MHA introduced and worked to pass a new Mental Health Innovation Grant program. This legislation – SF 564/HF 737, authored by Sen. Julie Rosen and Rep. Roz Peterson – provides seed money to encourage community collaborations between hospitals, counties and community mental health centers. The final HHS bill allocates $2.171 million dollars this biennium and $2.162 million in the next biennium for this grant program. Grants can be used for programs like Intensive Residential Treatment Services (IRTS) facilities or crisis residential services to provide an alternative to hospital-level care. MHA is pleased that this initiative has started and looks forward to partnering with counties and community mental health centers to expand access to mental health services.
The Legislature proposed significant cuts in DHS’s direct care and treatment (DCT) services. The Department had estimated that the proposed cuts could have necessitated the elimination of 210 positions in DCT operations. The HHS bill fully funds the requests for the Minnesota Security Hospital ($22 million), state-operated services ($10.2 million) and the department’s operations. MHA advocated for this restored funding, recognizing that if the state could not provide mental health services, community hospitals would experience greater demand to serve populations with challenging needs.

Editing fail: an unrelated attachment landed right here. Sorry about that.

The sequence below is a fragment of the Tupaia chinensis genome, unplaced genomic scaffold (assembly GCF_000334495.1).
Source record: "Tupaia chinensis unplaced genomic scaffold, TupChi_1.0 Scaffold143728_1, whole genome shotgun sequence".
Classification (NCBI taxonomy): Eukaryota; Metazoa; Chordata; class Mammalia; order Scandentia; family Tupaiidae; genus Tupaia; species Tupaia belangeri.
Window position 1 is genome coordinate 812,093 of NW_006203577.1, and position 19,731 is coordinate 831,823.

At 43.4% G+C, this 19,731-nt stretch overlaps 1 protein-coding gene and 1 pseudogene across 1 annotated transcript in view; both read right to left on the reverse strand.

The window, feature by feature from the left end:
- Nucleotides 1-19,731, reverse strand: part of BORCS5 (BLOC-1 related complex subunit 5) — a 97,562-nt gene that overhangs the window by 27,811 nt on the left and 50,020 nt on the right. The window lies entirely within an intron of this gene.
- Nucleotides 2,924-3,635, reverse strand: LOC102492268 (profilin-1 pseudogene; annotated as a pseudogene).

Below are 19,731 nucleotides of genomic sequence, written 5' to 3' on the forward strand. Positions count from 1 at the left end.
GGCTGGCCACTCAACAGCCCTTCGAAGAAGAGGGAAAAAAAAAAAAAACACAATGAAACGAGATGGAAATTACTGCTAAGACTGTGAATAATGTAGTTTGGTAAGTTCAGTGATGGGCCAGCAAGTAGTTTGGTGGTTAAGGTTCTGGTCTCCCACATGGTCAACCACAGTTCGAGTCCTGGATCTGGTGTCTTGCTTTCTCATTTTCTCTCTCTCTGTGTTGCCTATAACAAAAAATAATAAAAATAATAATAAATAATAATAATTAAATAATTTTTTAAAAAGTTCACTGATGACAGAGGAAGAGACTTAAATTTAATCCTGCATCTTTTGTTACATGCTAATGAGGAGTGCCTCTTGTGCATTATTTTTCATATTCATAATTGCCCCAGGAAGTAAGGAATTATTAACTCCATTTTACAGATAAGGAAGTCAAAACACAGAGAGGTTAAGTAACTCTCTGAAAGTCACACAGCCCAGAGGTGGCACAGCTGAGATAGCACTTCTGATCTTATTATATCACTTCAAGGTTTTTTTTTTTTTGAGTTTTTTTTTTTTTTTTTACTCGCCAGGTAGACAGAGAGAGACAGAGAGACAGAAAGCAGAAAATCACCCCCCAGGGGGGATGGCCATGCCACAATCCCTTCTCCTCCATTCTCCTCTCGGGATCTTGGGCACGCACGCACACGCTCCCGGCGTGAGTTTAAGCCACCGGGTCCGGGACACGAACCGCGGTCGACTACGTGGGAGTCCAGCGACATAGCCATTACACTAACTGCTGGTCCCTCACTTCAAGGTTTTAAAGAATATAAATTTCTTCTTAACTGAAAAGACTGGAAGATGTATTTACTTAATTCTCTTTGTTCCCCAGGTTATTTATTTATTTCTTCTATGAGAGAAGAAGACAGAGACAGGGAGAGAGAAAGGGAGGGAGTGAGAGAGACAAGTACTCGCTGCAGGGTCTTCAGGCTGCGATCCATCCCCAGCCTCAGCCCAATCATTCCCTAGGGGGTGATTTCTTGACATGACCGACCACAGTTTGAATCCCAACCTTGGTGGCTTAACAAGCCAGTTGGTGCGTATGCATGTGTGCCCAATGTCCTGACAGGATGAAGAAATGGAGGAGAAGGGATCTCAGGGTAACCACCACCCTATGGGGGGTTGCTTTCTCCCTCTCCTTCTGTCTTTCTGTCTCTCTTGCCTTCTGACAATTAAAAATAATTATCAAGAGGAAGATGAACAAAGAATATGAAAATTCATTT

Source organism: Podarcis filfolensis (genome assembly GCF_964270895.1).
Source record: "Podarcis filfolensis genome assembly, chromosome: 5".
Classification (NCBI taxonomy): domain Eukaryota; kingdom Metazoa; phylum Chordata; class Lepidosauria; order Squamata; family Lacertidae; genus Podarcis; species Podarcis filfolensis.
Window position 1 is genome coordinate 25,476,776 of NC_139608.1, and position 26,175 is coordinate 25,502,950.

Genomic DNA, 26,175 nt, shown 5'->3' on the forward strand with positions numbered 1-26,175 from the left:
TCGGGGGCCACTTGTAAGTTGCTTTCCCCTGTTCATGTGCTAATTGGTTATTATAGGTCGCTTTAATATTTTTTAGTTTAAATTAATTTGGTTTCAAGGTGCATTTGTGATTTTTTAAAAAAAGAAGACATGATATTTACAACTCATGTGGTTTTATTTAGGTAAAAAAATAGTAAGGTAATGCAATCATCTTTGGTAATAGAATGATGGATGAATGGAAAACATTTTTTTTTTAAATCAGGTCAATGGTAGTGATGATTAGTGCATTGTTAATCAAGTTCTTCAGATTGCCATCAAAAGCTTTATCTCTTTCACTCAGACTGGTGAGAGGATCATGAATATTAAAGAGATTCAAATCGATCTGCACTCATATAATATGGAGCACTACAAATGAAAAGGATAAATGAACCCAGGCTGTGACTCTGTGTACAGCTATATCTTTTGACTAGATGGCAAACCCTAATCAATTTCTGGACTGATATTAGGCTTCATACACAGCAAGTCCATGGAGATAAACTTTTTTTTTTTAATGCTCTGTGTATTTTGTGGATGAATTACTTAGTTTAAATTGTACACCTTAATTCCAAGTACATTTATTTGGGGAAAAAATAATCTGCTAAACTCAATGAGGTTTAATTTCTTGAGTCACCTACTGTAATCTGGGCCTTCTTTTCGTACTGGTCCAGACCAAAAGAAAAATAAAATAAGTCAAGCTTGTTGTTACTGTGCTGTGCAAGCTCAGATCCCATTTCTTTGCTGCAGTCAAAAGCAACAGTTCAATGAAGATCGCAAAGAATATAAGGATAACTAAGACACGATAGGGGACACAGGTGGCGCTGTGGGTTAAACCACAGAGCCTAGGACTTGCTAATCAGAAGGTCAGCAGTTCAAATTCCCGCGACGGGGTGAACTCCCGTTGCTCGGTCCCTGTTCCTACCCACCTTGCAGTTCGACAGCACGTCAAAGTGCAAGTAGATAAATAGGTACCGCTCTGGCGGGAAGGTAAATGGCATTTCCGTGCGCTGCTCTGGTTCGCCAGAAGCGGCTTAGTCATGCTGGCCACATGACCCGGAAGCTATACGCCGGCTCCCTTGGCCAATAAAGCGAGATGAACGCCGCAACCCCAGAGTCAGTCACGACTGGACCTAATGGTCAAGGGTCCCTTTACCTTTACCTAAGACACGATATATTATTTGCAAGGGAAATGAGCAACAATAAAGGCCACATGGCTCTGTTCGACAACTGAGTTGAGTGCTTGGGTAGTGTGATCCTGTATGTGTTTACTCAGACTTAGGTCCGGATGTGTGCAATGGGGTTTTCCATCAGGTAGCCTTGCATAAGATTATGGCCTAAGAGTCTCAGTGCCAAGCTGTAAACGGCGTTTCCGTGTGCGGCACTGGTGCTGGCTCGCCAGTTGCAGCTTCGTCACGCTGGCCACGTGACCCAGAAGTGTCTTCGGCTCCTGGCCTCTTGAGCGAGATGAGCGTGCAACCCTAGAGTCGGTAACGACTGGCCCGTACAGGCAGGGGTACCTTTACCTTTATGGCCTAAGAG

Priority 4: Prevent a duplicative, complicated and proprietary new quality measurement system for hospitals.
The HHS bill vetoed by the governor included a provision that would have required DHS to implement a new quality measurement system for hospitals. This would have been in addition to new federal CMS reporting requirements as well as the current Statewide Quality Reporting Measurement System (SQRMS) to which hospitals already report on dozens of quality measures. This legislation would likely have resulted in hospitals needing to purchase a 3M software product to be able to analyze claims data.
The legislation called for DHS to establish incentive and penalty payments for hospitals in a budget-neutral manner based on this claims data. This legislation could have also jeopardized the work of Minnesota’s nation-leading Integrated Healthcare Partnerships (IHPs) in our Medical Assistance program. MHA is pleased to report this provision was not included in the final HHS bill.
Priority 5: Modernize Minnesota's Health Records Act to allow for better coordination of patient care.
Minnesota’s Health Records Act should not be more restrictive than federal privacy laws. Minnesota’s requirements go far beyond those of the federal Health Insurance Portability and Accountability Act (HIPAA), impeding more streamlined exchange of clinical information. State policy should encourage greater care coordination across the continuum and more innovative care delivery models. This issue, identified by MHA’s Board of Directors as part of our three-year strategic plan,will require extensive work educating bipartisan legislative privacy advocates that Minnesota’s current laws harm patients and add costs to the system. MHA introduced legislation addressing this issue late in the session; SF2406/HF 2703, authored by Sen. Melissa Wiklund and Rep. Nick Zerwas, updates Minnesota’s Health Records Act to comply only to the HIPAA standard.